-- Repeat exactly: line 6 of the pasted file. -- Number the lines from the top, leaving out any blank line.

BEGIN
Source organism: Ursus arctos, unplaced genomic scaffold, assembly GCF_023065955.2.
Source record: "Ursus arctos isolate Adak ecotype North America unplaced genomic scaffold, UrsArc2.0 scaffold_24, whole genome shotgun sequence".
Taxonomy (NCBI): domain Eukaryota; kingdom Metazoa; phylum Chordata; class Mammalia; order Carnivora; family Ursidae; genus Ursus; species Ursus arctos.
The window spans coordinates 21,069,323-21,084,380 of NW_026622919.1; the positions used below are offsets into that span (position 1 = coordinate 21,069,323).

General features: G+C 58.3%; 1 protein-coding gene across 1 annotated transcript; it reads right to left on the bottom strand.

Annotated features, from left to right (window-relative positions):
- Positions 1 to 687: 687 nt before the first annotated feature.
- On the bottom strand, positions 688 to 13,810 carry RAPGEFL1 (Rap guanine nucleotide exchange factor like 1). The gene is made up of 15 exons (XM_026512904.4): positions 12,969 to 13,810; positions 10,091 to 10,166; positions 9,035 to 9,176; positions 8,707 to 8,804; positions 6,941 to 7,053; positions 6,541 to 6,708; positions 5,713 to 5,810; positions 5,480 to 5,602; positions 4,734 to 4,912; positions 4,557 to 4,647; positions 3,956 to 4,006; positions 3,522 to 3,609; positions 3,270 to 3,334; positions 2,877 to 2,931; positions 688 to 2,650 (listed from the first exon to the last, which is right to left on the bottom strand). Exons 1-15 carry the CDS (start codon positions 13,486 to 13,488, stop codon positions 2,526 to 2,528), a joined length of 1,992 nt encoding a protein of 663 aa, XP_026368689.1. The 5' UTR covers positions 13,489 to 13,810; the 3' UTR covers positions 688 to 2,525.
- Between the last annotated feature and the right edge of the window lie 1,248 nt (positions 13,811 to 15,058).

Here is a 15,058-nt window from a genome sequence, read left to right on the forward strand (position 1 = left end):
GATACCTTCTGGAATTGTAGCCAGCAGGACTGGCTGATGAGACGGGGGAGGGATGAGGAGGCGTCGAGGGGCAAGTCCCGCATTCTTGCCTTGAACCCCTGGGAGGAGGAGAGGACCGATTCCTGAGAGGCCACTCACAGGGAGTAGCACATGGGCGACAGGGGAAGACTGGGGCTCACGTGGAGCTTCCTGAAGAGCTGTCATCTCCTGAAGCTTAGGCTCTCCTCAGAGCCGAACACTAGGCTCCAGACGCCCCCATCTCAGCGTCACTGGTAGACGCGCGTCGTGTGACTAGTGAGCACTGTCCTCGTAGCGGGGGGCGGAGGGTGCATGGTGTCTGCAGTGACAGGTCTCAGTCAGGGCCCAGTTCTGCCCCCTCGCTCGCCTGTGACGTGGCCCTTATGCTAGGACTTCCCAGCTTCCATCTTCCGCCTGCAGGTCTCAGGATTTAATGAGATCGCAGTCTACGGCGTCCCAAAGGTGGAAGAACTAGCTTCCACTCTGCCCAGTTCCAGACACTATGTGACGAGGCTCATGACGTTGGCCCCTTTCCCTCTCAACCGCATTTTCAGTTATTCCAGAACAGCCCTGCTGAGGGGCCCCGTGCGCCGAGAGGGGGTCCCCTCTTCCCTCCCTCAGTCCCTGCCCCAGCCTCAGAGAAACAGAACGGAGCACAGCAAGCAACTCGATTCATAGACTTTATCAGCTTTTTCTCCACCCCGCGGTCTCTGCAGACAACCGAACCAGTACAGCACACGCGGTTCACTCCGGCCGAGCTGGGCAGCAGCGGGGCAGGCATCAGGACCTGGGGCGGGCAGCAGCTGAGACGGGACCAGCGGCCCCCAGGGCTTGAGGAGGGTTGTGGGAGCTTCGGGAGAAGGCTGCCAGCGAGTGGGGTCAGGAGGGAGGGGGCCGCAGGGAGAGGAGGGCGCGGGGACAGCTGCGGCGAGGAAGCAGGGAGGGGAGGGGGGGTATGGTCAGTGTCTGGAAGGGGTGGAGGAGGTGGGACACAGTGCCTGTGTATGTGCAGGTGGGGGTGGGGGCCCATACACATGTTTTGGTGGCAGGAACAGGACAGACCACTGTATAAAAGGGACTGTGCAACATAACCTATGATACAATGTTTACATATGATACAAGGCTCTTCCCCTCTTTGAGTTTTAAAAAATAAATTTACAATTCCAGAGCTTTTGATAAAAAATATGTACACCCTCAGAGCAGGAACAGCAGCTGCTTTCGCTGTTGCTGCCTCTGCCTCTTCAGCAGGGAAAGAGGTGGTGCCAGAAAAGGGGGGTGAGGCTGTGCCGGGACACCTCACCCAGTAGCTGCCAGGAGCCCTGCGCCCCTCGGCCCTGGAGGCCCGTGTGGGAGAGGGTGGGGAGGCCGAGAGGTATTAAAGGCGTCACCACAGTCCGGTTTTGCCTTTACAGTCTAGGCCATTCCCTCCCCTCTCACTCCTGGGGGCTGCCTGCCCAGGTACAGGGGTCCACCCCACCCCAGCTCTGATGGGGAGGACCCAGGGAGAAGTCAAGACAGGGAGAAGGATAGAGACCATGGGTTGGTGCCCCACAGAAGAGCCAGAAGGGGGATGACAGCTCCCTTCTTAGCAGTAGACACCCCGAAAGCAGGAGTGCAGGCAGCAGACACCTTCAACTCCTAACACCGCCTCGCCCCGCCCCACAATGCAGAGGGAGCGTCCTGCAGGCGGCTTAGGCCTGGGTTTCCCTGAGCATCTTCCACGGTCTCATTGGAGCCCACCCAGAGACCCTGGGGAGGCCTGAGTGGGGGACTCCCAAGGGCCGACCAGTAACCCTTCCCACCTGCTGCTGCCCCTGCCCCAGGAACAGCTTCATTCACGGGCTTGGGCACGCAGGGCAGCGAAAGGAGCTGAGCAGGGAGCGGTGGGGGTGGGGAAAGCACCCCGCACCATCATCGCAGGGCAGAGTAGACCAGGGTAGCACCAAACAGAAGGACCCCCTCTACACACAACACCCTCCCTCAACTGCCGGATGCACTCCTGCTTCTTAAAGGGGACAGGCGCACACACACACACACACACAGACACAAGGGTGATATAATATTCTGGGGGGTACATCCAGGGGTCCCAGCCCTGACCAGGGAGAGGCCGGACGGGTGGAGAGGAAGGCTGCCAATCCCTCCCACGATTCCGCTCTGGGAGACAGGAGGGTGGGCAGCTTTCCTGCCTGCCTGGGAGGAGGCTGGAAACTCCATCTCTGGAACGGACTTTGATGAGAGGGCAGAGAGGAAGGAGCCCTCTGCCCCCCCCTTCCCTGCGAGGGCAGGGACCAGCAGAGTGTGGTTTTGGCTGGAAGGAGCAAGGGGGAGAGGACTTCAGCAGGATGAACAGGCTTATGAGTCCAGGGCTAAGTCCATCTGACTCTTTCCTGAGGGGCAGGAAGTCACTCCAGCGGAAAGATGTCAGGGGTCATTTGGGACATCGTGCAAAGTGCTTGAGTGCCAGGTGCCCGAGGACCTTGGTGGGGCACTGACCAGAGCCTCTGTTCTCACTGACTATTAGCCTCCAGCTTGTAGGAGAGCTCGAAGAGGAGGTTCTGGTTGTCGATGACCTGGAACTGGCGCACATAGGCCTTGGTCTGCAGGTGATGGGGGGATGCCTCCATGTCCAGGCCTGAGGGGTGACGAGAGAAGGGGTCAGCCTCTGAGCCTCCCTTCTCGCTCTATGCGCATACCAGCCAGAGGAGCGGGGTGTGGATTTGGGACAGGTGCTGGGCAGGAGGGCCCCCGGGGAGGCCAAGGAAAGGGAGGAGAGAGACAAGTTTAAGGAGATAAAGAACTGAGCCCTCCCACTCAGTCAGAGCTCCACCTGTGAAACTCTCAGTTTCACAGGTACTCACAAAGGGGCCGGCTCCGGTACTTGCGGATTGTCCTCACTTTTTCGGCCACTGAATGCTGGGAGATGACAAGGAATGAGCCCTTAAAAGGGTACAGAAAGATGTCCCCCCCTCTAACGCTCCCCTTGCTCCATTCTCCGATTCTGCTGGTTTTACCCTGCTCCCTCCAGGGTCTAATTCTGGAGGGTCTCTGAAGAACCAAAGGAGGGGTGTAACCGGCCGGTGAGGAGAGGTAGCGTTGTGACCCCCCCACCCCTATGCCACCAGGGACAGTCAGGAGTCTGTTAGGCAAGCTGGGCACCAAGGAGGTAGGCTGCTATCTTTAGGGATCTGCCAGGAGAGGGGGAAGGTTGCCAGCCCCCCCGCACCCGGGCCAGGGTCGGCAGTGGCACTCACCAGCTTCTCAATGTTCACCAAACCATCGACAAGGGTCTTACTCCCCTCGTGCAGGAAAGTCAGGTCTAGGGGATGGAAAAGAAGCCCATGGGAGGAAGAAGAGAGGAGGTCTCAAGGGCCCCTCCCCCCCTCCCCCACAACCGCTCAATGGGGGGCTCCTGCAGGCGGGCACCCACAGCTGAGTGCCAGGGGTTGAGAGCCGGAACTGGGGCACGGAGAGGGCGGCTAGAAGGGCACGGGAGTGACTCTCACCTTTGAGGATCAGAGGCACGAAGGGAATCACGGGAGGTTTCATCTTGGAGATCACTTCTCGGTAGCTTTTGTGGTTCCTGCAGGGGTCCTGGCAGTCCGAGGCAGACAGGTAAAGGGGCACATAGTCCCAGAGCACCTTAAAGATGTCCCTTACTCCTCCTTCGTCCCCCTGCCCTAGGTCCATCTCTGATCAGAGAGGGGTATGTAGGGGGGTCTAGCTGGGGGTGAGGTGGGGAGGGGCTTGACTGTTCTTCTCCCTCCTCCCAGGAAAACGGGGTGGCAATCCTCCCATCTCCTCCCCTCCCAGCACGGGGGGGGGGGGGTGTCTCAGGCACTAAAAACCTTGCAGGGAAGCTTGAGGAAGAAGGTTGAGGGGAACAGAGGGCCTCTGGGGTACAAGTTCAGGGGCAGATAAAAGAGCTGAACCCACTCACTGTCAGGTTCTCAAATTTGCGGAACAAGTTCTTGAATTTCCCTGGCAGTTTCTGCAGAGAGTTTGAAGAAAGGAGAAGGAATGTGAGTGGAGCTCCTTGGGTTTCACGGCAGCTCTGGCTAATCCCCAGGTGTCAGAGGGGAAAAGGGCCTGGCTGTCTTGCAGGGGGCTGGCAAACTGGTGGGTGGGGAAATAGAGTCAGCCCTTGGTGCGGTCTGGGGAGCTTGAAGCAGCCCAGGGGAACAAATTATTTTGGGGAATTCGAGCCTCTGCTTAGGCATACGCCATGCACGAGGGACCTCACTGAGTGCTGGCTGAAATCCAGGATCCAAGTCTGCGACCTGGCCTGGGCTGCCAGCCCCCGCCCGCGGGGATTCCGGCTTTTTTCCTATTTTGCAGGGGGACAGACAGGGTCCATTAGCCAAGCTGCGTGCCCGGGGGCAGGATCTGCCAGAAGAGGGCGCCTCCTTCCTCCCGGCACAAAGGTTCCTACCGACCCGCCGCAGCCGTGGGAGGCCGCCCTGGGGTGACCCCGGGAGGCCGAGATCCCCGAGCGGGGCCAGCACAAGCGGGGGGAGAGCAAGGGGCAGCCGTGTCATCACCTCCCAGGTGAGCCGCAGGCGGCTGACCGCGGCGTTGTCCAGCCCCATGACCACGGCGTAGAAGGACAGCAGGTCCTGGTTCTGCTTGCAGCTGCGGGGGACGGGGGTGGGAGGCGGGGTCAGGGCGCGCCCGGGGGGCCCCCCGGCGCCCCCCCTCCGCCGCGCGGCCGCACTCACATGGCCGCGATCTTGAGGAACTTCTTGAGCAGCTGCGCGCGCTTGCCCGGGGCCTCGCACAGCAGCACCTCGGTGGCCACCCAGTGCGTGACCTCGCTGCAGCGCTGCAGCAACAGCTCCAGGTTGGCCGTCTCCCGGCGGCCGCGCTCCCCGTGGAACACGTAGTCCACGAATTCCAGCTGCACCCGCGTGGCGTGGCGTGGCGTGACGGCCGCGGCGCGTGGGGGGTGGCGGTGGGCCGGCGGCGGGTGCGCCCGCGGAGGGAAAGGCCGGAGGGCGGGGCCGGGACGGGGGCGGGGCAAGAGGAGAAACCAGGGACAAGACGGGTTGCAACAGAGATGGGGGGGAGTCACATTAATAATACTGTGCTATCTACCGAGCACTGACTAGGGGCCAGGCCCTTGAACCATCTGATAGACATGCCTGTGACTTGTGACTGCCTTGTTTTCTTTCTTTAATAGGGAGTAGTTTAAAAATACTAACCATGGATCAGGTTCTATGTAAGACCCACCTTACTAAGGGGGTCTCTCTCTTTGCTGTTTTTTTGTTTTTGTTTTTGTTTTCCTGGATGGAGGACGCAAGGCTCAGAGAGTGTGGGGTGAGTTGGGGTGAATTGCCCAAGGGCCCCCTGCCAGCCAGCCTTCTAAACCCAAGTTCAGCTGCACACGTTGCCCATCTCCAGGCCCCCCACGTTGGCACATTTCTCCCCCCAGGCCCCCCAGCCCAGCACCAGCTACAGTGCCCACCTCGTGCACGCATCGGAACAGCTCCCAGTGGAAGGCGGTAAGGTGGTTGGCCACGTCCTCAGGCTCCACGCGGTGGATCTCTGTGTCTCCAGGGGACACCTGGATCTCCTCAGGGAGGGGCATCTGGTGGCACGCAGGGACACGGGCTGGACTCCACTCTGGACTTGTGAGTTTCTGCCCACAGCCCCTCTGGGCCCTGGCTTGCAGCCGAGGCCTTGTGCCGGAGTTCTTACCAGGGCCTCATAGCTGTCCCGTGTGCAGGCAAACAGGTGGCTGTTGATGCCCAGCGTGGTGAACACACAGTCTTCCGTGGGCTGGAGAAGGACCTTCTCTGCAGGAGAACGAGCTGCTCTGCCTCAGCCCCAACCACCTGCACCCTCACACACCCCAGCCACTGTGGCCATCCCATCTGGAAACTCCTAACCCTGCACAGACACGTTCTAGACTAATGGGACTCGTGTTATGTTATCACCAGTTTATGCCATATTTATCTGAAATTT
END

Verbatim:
Annotated features, from left to right (window-relative positions):